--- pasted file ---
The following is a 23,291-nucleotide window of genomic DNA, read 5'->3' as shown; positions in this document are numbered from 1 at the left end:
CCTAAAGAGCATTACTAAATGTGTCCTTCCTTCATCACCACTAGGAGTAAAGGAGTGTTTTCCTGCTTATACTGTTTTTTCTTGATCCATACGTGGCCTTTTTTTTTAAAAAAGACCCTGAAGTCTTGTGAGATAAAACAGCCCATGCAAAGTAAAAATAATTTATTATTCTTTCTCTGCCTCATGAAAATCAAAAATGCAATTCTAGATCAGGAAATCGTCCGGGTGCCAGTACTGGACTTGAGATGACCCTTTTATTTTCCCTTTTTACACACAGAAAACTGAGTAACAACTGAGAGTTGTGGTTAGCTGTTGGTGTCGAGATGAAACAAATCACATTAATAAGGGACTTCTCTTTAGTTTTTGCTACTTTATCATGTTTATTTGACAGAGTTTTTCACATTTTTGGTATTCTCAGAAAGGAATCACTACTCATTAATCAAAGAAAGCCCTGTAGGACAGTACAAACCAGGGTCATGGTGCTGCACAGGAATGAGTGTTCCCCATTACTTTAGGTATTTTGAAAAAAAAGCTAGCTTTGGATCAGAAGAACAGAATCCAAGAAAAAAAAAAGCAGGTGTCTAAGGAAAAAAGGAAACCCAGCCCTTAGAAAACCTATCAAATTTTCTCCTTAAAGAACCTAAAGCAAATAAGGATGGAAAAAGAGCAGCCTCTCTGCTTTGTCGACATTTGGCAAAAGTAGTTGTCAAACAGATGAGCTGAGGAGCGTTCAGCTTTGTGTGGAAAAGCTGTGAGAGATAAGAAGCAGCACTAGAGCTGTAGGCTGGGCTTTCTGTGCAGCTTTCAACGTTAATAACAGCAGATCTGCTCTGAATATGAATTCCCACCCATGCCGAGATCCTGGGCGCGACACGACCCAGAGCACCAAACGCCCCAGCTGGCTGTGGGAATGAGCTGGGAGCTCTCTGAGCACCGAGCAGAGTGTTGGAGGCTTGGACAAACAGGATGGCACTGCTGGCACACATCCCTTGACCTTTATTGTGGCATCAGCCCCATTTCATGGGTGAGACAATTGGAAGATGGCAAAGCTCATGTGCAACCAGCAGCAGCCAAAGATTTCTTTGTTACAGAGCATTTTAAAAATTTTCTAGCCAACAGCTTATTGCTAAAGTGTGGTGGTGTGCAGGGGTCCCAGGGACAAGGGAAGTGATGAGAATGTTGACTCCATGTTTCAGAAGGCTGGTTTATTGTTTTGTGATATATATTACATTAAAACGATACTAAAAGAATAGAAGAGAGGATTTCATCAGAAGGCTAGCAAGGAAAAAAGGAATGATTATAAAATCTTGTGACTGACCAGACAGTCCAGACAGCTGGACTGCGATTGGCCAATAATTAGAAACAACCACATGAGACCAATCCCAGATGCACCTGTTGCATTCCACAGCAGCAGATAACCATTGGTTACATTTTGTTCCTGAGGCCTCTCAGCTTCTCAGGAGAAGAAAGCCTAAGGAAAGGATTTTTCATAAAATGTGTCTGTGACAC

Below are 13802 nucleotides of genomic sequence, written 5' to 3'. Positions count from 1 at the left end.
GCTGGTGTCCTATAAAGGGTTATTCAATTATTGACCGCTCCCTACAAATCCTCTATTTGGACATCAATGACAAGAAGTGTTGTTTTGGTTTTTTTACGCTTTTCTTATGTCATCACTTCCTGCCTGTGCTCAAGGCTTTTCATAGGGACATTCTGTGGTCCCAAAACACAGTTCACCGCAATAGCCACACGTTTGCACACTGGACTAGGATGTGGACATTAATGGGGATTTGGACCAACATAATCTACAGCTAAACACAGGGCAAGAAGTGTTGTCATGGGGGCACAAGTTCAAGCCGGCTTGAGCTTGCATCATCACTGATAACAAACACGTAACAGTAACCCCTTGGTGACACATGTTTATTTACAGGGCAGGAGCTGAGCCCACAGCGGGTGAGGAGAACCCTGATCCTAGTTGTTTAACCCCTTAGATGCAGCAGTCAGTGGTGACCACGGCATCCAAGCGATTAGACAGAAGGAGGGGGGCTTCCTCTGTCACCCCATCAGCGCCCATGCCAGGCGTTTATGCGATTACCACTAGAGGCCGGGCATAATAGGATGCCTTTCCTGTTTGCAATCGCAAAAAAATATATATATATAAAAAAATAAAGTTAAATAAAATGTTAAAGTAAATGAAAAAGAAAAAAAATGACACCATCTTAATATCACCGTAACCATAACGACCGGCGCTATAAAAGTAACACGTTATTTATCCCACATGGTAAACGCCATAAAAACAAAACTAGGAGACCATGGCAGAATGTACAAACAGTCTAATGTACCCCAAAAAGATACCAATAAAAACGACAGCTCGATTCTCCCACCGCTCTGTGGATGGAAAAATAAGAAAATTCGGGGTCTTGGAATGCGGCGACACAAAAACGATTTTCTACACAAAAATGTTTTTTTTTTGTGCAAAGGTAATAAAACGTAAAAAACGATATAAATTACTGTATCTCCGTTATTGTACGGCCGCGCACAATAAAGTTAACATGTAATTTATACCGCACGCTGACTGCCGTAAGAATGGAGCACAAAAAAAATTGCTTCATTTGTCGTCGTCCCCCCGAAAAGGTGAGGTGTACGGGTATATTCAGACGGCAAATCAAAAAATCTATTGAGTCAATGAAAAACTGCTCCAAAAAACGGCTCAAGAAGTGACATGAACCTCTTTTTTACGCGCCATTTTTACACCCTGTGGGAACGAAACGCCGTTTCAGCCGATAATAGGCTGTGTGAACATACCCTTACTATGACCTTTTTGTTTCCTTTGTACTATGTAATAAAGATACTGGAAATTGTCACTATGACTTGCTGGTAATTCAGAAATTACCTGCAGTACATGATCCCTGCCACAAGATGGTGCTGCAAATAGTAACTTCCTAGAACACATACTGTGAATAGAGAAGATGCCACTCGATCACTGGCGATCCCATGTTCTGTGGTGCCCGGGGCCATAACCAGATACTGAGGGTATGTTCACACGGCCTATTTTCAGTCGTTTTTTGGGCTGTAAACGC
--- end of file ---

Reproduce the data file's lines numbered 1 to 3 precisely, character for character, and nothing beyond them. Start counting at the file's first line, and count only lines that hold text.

The following is a 23,291-nucleotide window of genomic DNA, read 5'->3' as shown; positions in this document are numbered from 1 at the left end:
CCTAAAGAGCATTACTAAATGTGTCCTTCCTTCATCACCACTAGGAGTAAAGGAGTGTTTTCCTGCTTATACTGTTTTTTCTTGATCCATACGTGGCCTTTTTTTTTAAAAAAGACCCTGAAGTCTTGTGAGATAAAACAGCCCATGCAAAGTAAAAATAATTTATTATTCTTTCTCTGCCTCATGAAAATCAAAAATGCAATTCTAGATCAGGAAATCGTCCGGGTGCCAGTACTGGACTTGAGATGACCCTTTTATTTTCCCTTTTTACACACAGAAAACTGAGTAACAACTGAGAGTTGTGGTTAGCTGTTGGTGTCGAGATGAAACAAATCACATTAATAAGGGACTTCTCTTTAGTTTTTGCTACTTTATCATGTTTATTTGACAGAGTTTTTCACATTTTTGGTATTCTCAGAAAGGAATCACTACTCATTAATCAAAGAAAGCCCTGTAGGACAGTACAAACCAGGGTCATGGTGCTGCACAGGAATGAGTGTTCCCCATTACTTTAGGTATTTTGAAAAAAAAGCTAGCTTTGGATCAGAAGAACAGAATCCAAGAAAAAAAAAAGCAGGTGTCTAAGGAAAAAAGGAAACCCAGCCCTTAGAAAACCTATCAAATTTTCTCCTTAAAGAACCTAAAGCAAATAAGGATGGAAAAAGAGCAGCCTCTCTGCTTTGTCGACATTTGGCAAAAGTAGTTGTCAAACAGATGAGCTGAGGAGCGTTCAGCTTTGTGTGGAAAAGCTGTGAGAGATAAGAAGCAGCACTAGAGCTGTAGGCTGGGCTTTCTGTGCAGCTTTCAACGTTAATAACAGCAGATCTGCTCTGAATATGAATTCCCACCCATGCCGAGATCCTGGGCGCGACACGACCCAGAGCACCAAACGCCCCAGCTGGCTGTGGGAATGAGCTGGGAGCTCTCTGAGCACCGAGCAGAGTGTTGGAGGCTTGGACAAACAGGATGGCACTGCTGGCACACATCCCTTGACCTTTATTGTGGCATCAGCCCCATTTCATGGGTGAGACAATTGGAAGATGGCAAAGCTCATGTGCAACCAGCAGCAGCCAAAGATTTCTTTGTTACAGAGCATTTTAAAAATTTTCTAGCCAACAGCTTATTGCTAAAGTGTGGTGGTGTGCAGGGGTCCCAGGGACAAGGGAAGTGATGAGAATGTTGACTCCATGTTTCAGAAGGCTGGTTTATTGTTTTGTGATATATATTACATTAAAACGATACTAAAAGAATAGAAGAGAGGATTTCATCAGAAGGCTAGCAAGGAAAAAAGGAATGATTATAAAATCTTGTGACTGACCAGACAGTCCAGACAGCTGGACTGCGATTGGCCAATAATTAGAAACAACCACATGAGACCAATCCCAGATGCACCTGTTGCATTCCACAGCAGCAGATAACCATTGGTTACATTTTGTTCCTGAGGCCTCTCAGCTTCTCAGGAGAAGAAAGCCTAAGGAAAGGATTTTTCATAAAATGTGTCTGTGACAC

Below are 13802 nucleotides of genomic sequence, written 5' to 3'. Positions count from 1 at the left end.